The developer is the one who decides what to use and not to use. Next comes the architect or the engineer who is designing the building and he should know exactly what to use, when to use, how much to use.

Ultimately the beneficiar­y is everybody. These are locally procured materials and their prices become competitiv­e as the volumes increase.

Going green has its own expense. After all everything has a cost attached to it. But how proactive is industry and policymake­rs to help India make that transition to green energy.

One of the things that we have learnt is that the price of green buildings has been reducing dramatical­ly. In 2008-9, when we built the first green building in India and that was Centre of science and engineerin­g at IIT Kanpur, it costed 20% more. But with the next project of Aranya bhawan at Rajasthan (Forest Headquarte­rs, Rajasthan) the additional cost was only 2%. All of these are the first costs. The energy saving over a period of time more than compensate­s the additional cost. Today the Kanpur building registers energy saving of 70%. And today in places where you have a generator, it becomes half the size because of less energy.

Teri is trying to promote renewable sources of energy. You have said that India is on the cusp of energy change and solar power will cost less than thermal in 67 years. How soon will buildings adopt renewable source of energy?

This is already happening. Solar energy is now cheaper than thermal and is costing Rs 2.44 paise a unit while coal electricit­y is available at average price of Rs 3.50. But obviously the solar energy is available when sun is shining. So what happens when the sun is not shining is a challenge. Solar batteries are expensive right now. But I am sure that by 2025, solar batteries will become cheaper and solar energy will drive the world.

In India, it is estimated that by 2021 the electricit­y consumptio­n through space cooling and heating appliances will grow by 180% due to affordabil­ity of these appliances and changing lifestyles. You brought initiative­s such as the star labelling programme for appliances, the Energy Conservati­on Building Code, as Director General of the Bureau of Energy Efficiency in the Government of India. Which sectors responded well and how do you rate the real estate sector?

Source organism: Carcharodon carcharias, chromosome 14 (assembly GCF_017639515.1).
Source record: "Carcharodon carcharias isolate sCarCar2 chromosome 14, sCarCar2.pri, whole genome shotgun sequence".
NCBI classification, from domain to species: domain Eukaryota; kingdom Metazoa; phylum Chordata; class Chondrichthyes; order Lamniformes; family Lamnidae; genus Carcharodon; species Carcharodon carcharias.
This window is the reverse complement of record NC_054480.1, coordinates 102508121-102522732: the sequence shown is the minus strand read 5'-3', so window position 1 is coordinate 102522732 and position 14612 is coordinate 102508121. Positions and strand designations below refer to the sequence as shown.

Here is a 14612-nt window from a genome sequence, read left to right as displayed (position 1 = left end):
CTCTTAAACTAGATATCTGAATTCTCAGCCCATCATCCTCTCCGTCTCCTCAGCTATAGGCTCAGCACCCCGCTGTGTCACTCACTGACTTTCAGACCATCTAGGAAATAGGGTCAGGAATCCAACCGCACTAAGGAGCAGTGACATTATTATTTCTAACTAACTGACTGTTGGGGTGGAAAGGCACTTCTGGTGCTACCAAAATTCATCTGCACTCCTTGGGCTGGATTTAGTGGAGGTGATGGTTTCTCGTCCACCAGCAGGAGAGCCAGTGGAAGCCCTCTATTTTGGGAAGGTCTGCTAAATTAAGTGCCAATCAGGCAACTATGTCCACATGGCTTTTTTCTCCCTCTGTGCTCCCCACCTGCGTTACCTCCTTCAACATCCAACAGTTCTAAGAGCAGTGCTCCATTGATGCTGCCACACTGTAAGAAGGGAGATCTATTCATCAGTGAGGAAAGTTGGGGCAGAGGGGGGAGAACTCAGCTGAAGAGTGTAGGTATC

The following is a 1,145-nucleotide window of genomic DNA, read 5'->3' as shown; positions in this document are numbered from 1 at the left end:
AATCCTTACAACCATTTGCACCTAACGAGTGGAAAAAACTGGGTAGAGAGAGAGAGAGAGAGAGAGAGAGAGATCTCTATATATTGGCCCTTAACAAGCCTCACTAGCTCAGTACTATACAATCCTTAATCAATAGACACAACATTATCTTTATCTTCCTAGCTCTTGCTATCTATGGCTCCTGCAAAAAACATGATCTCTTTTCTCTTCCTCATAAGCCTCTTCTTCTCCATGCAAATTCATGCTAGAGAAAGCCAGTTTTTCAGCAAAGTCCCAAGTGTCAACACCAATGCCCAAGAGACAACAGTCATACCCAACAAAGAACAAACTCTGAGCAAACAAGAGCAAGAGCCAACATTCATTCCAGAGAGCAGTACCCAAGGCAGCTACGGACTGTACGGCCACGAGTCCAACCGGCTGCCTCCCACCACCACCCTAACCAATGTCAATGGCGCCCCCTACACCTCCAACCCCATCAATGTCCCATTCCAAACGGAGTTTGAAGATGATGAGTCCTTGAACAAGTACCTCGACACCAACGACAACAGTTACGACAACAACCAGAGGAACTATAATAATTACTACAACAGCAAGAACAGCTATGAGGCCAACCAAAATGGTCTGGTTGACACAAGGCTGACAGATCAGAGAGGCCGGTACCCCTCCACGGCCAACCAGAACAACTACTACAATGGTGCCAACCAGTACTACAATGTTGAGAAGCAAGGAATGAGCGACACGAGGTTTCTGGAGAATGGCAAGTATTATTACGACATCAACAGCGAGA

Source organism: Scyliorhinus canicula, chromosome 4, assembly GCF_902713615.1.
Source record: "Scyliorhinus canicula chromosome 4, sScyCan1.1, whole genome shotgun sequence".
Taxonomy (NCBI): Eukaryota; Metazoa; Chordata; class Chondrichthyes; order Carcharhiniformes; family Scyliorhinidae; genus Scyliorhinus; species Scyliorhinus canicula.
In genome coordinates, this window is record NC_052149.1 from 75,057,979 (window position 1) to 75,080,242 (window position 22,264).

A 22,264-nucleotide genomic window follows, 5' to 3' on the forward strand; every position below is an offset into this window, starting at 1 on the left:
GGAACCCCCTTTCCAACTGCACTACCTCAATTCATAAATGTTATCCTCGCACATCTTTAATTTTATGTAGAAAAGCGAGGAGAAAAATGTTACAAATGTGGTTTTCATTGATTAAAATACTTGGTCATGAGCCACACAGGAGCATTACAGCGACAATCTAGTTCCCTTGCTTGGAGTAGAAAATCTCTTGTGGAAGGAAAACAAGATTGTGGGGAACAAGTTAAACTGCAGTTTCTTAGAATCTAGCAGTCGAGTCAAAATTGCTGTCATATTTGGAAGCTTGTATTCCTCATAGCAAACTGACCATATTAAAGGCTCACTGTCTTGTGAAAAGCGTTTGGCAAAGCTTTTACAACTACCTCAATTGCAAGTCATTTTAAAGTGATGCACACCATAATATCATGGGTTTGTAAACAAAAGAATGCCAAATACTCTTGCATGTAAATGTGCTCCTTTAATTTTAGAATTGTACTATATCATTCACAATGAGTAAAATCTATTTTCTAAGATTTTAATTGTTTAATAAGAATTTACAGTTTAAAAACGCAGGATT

All the energy intensive industries responded well and the consumer was very receptive to star ratings. Alas the buildings sector ranked the lowest and I don’t think it was developers’ fault. Perhaps it was a matter of how the message was transmitte­d, the right message was not sent in the right manner. After all, there are millions of contractor­s, masons etc in the industry. Do they know where to get it from and how to use it? The fact is that the supply chain and entire real estate and constructi­on ecosystem has taken much longer than I expected.

Finally, any tips for consumer to bring energy efficiency into their homes, offices, and factories?

Customers must take care that whatever they are purchasing for their home such as refrigerat­or, air con, microwave, they must opt for the most energy efficient product with star ratings. Second please don’t use anything when you don’t need it. One should ask oneself- do I really need the air con for five hours or can I reduce it to two. Besides, if you are building a house, please add insulation to it. Then instead of a 1.5 tonne air con, you will only need a 1 tonne aircon and the long term expenses will come down dramatical­ly. It’s allways a combinatio­n of various factors such as your choice of equipment, kind of infrastruc­ture and finally customer behaviour that determines energy efficiency in the long run.

 ??  ?? Ajay Mathur
Ajay Mathur